Jennifer and Pascal`s synopsis of this article.

Literature Summary Pascal Berrill & Jennifer Potts
ESPM 298 Fire Seminar October 2001
UC Berkeley, CA.
Fire and Geomorphic Processes
F. J. Swanson
USDA Forest Service, 1981
Definition: Geomorphology - the branch of geology that studies the characteristics and
configuration and evolution of rocks and land forms.
Swanson describes various interactions between fire, geomorphic processes and
landforms, outlining how fire can influence the shape of landforms and vica versa. In
general, increased erosion follows fire; soils are exposed to rainfall upon combustion of
ground vegetation and litter, increasing both surface runoff-related erosion and the
amount of water held in the soil, which when combined with fire-induced mortality of
deeper-rooted species, can lead to mass movement slippage. Sediments and debris
accumulate in streams, and are carried downstream, with negative local consequences
and flow-on effects. Erosion rate appears greatest in the year immediately following fire,
tailing off to background levels over 10 or more years (varies between ecosystems, and
with fire intensity/extent) once bare soil is reoccupied and covered by understory
vegetation and litter, and reestablished by roots from new overstory species. Young
landscapes with steeper terrain are deemed more sensitive to fire disturbance, because:
Topography has a greater effect on fire in steeper country,
Vegetation plays a greater role in soil stabilization in steeper less-stable terrain.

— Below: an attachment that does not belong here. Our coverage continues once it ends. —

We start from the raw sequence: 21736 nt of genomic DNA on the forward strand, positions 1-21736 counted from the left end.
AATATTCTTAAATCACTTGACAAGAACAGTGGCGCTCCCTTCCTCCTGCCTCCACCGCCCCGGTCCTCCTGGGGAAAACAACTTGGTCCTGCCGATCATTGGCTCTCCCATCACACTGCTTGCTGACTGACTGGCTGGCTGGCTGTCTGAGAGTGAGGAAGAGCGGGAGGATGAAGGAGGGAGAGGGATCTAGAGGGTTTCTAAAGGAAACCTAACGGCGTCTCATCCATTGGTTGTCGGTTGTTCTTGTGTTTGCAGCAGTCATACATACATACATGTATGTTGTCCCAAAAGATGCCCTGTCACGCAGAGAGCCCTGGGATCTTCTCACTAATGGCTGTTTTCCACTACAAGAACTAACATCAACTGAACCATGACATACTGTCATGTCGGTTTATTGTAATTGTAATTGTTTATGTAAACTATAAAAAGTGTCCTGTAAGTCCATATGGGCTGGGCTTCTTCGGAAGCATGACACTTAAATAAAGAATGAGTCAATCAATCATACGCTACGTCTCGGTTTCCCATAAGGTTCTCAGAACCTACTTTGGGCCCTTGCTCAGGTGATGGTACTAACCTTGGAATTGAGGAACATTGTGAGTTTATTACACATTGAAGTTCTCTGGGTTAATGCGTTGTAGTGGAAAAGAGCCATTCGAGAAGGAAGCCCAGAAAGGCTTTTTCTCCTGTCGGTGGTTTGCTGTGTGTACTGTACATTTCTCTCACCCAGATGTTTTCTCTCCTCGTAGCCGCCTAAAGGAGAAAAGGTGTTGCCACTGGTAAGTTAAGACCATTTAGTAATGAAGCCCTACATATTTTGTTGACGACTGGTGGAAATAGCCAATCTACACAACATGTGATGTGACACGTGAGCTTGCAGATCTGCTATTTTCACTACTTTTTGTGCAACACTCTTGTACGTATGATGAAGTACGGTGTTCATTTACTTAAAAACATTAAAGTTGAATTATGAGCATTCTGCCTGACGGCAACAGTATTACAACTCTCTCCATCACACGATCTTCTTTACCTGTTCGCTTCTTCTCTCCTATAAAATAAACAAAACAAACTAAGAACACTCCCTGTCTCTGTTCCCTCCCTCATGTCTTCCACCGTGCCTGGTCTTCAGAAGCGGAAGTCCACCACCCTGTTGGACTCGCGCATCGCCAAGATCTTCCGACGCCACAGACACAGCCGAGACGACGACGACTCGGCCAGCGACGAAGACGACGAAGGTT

Swanson cites chaparral as one of the most vulnerable landscapes, due to frequent fire
return, high fire intensity, steep terrain, and characteristic periods of intense rain.
Sediment flows from burnt chaparral catchments can exceed 30 times the normal
baseflow of sediments in the year after fire, with fire-accelerated sediment yields
contributing over 70% of the long-term sediment yields from these catchments At the
other end of the `risk spectrum', NE mixed conifer-hardwood forests on older, stable
eroded landscapes with decreased fire frequency have much lower estimated fireaccelerated erosion rates e.g. Southern Ontario where fire-accelerated erosion accounts
for less than 6% of long-term yields when fire returns about every 80 years. At an
intermediate level of risk, the NW mixed conifer forests are estimated to yield five times
the baseflow of sediments immediately after fire, returning to baseflow rates after 20-30
years, with fire-accelarated erosion contributing around 25% of all sediment yield.
The key messages appear to be that:
1. Fire-accelerated erosion is highly variable, generally increasing with fire
intensity and frequency, and steeper topography, especially where vegetation
is largely responsible for erosion control through ground cover and rooting
2. The influences of fire on erosion are difficult and time-consuming to measure
accurately, and can be confounded with erosion caused by fire fighting efforts
(cutting fire lines) and salvage logging, and associated road construction.